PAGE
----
Saturday, August 5, 2017

Four New Eagle Scouts In D'Ville

From the Capital Gazette:

L to R: Colin Tolliver , Jeremy Bone, Alec Pierce and Chris Arnold, 
from Boy Scout Troop 454 in Davidsonville, 

Boy Scouts Troop 454 in Davidsonville achieved a rare feat this year: It had four eligible Scouts earn Eagle rank.
They met the requirements, completed the projects and submitted them to the review board this year. Troop members Chris Arnold, Colin Tolliver, Jeremy Bone andAlec Pierce received their awards at a joint honor court at Holy Family Catholic Church in Davidsonville on June 4.
Alec's project involved making a paddle board rack to accommodate 10 paddle boards for the West River Methodist Church Camp.
"I chose this project because I wanted to give back to my local community and it also was where I went when I was younger," he said. "I learned hard work pays off and benefits others long after you are done."
Alec is attending Salisbury University in pursuit of a business degree.
For his project, Colin organized a cleanup of the Quaker Burying Ground in Galesville and built bluebird houses to place in the cemetery.
"The hardest part was getting it off the ground," Colin said. "We cleaned up litter, washed off the fencing, cleared brush, raked up leaves and put down mulch around trees."
Colin is going to Penn State to study aerospace engineering.
Chris built warm-up pitching mounds at Davidsonville Park where he played Little League baseball for 10 years.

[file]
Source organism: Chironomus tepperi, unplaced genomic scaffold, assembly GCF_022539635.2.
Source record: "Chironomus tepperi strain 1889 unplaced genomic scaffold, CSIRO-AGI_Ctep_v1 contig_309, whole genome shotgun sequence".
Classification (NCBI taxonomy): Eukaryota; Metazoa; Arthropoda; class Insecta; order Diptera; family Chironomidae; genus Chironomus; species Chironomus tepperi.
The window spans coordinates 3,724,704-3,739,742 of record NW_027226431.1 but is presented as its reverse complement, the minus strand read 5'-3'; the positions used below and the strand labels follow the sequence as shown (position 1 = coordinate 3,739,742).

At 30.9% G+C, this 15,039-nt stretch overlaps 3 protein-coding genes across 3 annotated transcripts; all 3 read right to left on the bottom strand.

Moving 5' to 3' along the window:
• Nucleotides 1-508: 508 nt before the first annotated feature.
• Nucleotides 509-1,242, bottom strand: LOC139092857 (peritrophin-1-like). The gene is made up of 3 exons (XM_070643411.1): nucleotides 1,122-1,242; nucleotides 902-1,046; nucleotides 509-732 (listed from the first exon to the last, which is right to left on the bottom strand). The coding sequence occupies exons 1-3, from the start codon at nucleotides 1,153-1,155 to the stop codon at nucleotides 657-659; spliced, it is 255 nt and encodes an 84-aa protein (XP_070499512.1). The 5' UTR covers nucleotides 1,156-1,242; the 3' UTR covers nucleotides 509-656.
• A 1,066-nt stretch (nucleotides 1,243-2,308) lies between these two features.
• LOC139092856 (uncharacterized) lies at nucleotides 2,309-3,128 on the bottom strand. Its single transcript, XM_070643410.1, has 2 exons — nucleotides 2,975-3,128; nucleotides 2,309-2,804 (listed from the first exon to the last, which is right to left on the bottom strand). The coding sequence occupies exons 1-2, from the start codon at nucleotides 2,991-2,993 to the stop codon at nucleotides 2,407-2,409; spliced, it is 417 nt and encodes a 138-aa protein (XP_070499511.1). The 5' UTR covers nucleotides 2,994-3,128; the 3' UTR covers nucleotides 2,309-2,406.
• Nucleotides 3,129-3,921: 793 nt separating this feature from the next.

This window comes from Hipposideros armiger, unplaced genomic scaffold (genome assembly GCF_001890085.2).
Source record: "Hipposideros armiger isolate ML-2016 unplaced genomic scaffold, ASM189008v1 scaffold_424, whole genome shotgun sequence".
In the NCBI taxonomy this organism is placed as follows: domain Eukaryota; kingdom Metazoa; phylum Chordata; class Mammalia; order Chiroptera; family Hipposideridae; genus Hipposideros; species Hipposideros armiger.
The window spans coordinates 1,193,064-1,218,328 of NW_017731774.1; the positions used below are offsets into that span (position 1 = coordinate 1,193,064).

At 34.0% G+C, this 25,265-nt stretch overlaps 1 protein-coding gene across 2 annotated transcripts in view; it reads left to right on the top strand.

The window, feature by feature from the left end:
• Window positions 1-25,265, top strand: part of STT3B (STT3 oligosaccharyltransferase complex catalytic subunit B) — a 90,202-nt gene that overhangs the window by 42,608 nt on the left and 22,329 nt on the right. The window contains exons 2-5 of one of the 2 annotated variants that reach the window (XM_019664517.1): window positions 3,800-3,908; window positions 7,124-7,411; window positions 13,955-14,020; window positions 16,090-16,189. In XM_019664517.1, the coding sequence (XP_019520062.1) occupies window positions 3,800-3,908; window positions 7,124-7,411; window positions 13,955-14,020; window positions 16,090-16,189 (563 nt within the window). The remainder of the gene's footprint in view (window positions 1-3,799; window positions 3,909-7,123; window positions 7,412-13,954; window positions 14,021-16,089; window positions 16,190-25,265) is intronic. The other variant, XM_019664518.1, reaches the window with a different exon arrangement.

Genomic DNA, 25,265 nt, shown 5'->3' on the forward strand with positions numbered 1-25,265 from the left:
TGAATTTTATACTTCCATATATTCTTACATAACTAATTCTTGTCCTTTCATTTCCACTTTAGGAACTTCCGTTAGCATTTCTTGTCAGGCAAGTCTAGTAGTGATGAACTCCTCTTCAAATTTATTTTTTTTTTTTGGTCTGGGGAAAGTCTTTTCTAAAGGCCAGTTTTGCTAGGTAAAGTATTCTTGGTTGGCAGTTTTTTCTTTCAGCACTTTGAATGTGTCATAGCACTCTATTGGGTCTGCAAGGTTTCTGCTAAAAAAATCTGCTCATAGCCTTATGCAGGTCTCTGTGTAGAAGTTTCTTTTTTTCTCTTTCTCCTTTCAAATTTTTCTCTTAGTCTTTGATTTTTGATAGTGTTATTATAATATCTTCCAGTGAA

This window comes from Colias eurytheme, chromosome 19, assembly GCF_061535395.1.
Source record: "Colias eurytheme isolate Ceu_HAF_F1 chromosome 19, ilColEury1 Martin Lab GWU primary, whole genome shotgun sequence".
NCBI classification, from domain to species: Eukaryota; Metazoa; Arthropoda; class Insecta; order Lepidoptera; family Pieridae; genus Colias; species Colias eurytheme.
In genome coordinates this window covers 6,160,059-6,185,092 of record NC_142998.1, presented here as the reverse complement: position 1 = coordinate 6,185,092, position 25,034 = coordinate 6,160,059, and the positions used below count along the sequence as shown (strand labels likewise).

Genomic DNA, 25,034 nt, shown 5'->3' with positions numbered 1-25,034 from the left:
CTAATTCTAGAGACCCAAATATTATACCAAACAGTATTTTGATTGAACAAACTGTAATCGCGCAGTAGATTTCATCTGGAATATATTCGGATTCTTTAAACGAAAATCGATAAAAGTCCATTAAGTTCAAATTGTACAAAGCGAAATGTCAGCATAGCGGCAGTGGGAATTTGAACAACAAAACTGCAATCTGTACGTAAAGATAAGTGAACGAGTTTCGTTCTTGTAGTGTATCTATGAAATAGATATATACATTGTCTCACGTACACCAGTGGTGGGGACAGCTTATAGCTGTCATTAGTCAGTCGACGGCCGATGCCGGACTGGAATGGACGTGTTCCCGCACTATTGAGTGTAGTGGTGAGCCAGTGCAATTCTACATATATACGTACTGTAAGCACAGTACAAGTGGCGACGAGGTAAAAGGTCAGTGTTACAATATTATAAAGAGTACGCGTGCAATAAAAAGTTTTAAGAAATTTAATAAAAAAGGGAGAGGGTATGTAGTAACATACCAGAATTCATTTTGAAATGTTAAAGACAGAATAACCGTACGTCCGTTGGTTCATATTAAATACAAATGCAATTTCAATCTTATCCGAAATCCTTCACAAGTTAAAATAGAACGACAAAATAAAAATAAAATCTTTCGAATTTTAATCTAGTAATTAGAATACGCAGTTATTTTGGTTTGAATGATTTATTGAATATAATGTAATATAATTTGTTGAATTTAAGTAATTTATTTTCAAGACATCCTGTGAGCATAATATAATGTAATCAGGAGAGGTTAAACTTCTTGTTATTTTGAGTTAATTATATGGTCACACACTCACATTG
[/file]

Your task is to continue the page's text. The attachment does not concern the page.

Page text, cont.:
"I knew that they were in poor condition," he said. "I thought it would be good for my project because it was something I was close to and benefited the community."
He is going to Auburn University to study political science with an eye to work in the State Department.
As his project, Jeremy created display cases for the Jug Bay Wetlands Sanctuary in Lothian.
"I've been going to Jug Bay since I was a child and it's a place I really love," Jeremy said. "I asked them what they needed, and they said informational display cases because they don't always have enough people available to inform visitors of what is there."
Jeremy is headed for West Point and hopes to enter the intelligence field as an Army officer.
Each of the Scouts helped the others with their projects, along with the other troop members, family, friends and volunteers. They agreed the toughest lessons were learning how to delegate responsibilities for the projects, keeping the projects' to-do lists moving and managing the demands of life with family, school and Scouting.
The Eagle Scout designation was founded more than 100 years ago. It is the highest achievement or rank attainable in the Boy Scouting program of the Boy Scouts of America.He must plan, develop and lead a service project — the Eagle Project — that demonstrates leadership and a commitment to duty, before his 18th birthday. After all requirements are met, he must complete an Eagle Scout board of review. A merit badge and medal are presented to the successful Eagle Scout at his honor court ceremony.
Since its inception in 1912, only 2.1 percent of eligible Scouts have earned the rank (about 2.5 million young men in total). About 6 percent of eligible Scouts earn the Eagle badge each year.

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